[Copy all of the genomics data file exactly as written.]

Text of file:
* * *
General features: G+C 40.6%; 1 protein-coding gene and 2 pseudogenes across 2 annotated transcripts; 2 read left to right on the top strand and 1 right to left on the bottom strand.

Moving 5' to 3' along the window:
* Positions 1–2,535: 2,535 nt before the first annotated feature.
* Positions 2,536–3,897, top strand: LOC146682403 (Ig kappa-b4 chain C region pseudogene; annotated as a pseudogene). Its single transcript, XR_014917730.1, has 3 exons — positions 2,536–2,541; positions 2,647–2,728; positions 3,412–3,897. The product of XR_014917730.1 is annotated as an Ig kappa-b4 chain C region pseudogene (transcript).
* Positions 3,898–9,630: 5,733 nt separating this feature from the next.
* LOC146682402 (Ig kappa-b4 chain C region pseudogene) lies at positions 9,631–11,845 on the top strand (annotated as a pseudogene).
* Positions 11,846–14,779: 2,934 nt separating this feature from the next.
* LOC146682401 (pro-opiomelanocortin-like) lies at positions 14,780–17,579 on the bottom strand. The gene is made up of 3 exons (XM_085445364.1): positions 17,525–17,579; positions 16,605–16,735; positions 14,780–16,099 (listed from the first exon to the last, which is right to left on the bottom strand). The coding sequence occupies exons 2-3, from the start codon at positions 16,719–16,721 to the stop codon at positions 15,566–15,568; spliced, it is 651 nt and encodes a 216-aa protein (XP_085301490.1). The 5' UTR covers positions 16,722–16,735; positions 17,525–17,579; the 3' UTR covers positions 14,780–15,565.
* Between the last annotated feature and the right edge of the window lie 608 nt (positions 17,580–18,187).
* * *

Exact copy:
General features: G+C 40.6%; 1 protein-coding gene and 2 pseudogenes across 2 annotated transcripts; 2 read left to right on the top strand and 1 right to left on the bottom strand.

Moving 5' to 3' along the window:
* Positions 1–2,535: 2,535 nt before the first annotated feature.
* Positions 2,536–3,897, top strand: LOC146682403 (Ig kappa-b4 chain C region pseudogene; annotated as a pseudogene). Its single transcript, XR_014917730.1, has 3 exons — positions 2,536–2,541; positions 2,647–2,728; positions 3,412–3,897. The product of XR_014917730.1 is annotated as an Ig kappa-b4 chain C region pseudogene (transcript).
* Positions 3,898–9,630: 5,733 nt separating this feature from the next.
* LOC146682402 (Ig kappa-b4 chain C region pseudogene) lies at positions 9,631–11,845 on the top strand (annotated as a pseudogene).
* Positions 11,846–14,779: 2,934 nt separating this feature from the next.
* LOC146682401 (pro-opiomelanocortin-like) lies at positions 14,780–17,579 on the bottom strand. The gene is made up of 3 exons (XM_085445364.1): positions 17,525–17,579; positions 16,605–16,735; positions 14,780–16,099 (listed from the first exon to the last, which is right to left on the bottom strand). The coding sequence occupies exons 2-3, from the start codon at positions 16,719–16,721 to the stop codon at positions 15,566–15,568; spliced, it is 651 nt and encodes a 216-aa protein (XP_085301490.1). The 5' UTR covers positions 16,722–16,735; positions 17,525–17,579; the 3' UTR covers positions 14,780–15,565.
* Between the last annotated feature and the right edge of the window lie 608 nt (positions 17,580–18,187).